How many different numbers are on a list?


Task
Create a list of n numbers that are randomly chosen among the whole numbers from 1 to n.  Guess how many different numbers are on your list.  Check your guess.  Repeat this action several times for different values of n.  (Use as big an n as your calculator can handle without overflowing its memory.  You should be able to handle lists up to 500 items.)  Can you give a rule for making a “good guess”? Can such a rule be theoretically justified?

Plan of action and its execution

1. How to generate a list L1 of (for example) 200 numbers between 1 and 200?
randInt(1,200,200)→L1                       ENTER

2. How to count the number of different items in L1?
SortA(L1):sum(0≠ΔList(L1))+1           ENTER

Remark
To understand this formula, create a short list L1, so you can see how many different numbers are on it. Then run your program in “piecemeal” fashion, looking at what happens during each step.

L1     ENTER
SortA(L1)  ENTER
ΔList(L1)    ENTER
0 ≠ΔList(L1)    ENTER
sum(0≠ΔList(L1))+1 ENTER

 

3. Gather some data (an example)
            N             the length of the list of numbers chosen randomly between 1 and N;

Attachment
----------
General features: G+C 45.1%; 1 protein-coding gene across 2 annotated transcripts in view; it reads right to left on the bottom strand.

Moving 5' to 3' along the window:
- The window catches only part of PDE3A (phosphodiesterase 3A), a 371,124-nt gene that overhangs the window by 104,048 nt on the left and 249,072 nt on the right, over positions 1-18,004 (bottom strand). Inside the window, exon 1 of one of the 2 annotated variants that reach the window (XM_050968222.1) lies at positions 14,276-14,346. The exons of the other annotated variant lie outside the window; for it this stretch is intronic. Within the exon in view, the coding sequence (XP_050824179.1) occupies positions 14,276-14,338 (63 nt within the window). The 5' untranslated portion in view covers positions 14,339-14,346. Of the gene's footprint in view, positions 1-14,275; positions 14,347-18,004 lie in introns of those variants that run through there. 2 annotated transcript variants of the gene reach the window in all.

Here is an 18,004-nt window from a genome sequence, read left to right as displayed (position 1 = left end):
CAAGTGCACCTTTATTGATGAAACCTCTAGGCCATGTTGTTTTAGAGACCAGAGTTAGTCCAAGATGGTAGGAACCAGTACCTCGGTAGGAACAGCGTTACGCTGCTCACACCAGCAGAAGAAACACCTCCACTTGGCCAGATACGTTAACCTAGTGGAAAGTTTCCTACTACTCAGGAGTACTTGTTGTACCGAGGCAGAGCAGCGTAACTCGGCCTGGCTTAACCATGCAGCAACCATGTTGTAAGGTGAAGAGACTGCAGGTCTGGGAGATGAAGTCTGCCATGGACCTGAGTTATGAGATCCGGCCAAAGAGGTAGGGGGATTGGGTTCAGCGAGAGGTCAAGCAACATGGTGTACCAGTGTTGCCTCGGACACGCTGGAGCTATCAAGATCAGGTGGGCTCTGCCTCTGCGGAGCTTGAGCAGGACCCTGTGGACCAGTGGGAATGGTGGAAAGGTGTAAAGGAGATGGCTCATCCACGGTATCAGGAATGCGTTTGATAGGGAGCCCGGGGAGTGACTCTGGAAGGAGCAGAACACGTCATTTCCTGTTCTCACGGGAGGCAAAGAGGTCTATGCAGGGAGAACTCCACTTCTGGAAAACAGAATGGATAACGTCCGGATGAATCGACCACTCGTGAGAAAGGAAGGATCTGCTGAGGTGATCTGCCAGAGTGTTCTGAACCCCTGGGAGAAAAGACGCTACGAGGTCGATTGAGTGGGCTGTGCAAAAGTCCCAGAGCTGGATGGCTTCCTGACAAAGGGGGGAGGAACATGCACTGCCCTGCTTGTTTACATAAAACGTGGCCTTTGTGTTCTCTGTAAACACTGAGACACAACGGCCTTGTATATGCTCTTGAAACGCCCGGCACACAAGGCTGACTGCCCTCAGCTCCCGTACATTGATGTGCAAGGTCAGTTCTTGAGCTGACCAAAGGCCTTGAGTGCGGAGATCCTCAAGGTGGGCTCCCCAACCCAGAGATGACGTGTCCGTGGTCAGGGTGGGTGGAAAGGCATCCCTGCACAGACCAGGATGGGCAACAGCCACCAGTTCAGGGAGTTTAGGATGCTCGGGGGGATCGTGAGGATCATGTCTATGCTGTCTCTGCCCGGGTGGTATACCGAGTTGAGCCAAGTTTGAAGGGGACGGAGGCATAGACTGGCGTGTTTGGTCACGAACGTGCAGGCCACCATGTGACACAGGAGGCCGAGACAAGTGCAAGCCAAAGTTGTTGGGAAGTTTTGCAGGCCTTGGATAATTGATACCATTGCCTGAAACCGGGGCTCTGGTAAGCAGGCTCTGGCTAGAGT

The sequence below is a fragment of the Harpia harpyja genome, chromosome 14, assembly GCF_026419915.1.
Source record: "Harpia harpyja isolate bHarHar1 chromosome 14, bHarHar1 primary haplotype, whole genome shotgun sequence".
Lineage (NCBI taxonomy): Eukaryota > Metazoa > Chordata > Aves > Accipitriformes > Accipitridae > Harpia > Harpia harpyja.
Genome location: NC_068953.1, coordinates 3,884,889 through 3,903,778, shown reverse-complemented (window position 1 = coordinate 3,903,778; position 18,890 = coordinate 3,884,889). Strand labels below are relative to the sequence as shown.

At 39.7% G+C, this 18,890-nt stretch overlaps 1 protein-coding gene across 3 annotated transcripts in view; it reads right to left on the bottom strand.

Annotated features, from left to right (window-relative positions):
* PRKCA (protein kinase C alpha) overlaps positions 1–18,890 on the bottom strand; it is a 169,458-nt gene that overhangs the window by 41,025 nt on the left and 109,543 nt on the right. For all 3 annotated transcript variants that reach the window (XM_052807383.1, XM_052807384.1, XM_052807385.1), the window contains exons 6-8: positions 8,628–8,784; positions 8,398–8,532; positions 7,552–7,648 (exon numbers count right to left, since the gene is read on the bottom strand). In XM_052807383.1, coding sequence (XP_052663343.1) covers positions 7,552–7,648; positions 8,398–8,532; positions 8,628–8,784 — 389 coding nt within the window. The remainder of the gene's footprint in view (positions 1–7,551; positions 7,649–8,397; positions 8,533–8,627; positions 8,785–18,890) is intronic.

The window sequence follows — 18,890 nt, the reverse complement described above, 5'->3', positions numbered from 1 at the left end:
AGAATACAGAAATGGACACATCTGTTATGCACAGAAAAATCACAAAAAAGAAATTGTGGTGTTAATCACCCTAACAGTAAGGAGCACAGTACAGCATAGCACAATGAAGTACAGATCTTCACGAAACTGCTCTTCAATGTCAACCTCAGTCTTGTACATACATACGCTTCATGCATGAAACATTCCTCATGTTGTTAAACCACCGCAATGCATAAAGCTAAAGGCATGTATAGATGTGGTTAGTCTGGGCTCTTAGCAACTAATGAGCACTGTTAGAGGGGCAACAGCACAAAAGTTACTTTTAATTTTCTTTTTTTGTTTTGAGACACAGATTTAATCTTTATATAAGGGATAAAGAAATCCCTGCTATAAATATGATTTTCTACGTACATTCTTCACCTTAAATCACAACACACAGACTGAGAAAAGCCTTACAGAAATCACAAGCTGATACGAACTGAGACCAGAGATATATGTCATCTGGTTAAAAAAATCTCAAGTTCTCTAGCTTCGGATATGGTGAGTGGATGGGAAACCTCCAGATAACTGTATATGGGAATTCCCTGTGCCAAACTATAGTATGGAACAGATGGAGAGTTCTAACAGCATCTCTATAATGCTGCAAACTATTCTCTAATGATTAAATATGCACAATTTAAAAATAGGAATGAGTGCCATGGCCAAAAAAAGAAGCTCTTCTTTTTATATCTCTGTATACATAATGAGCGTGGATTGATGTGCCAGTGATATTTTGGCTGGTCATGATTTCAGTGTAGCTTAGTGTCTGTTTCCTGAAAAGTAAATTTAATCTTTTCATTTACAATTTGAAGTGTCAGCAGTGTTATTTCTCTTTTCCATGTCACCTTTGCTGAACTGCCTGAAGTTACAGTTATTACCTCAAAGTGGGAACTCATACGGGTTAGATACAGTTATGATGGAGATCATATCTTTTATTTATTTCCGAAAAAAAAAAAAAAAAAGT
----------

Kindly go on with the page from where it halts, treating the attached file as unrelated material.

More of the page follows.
D             the number of different items on the list;
            P = D/N   presented as a percentage.

            N:        D:        P:
            100      62        62%
            100      63        63%
            200      131      66%
            200      124      62%
            …        …        …
Are you ready to make a prediction?

4. The theory behind these results
(a) The probability of missing a specific number, when you choose randomly one out of the numbers between 1 and n, is (n – 1)/n = 1 – 1/n.
(b) The probability of missing a specific number when you repeat such a choice n times is
(1 – 1/n)n.
(c) For reasonably big n, (1 – 1/n)n ≈ e-1 ≈ .3678794412
(d) Thus the expected value of the numbers missing from the list is approximately e-1*n,
and the expected value of the numbers occurring on the list is
n – e-1*n = (1 – e-1)*n ≈ .63*n.
So the ratio of D/N is often close to 63%, and all predictions slightly above 60% are reasonable.
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Here is an example from the list in the screenshot above:

 

 

 

 

 

131/200 = .655



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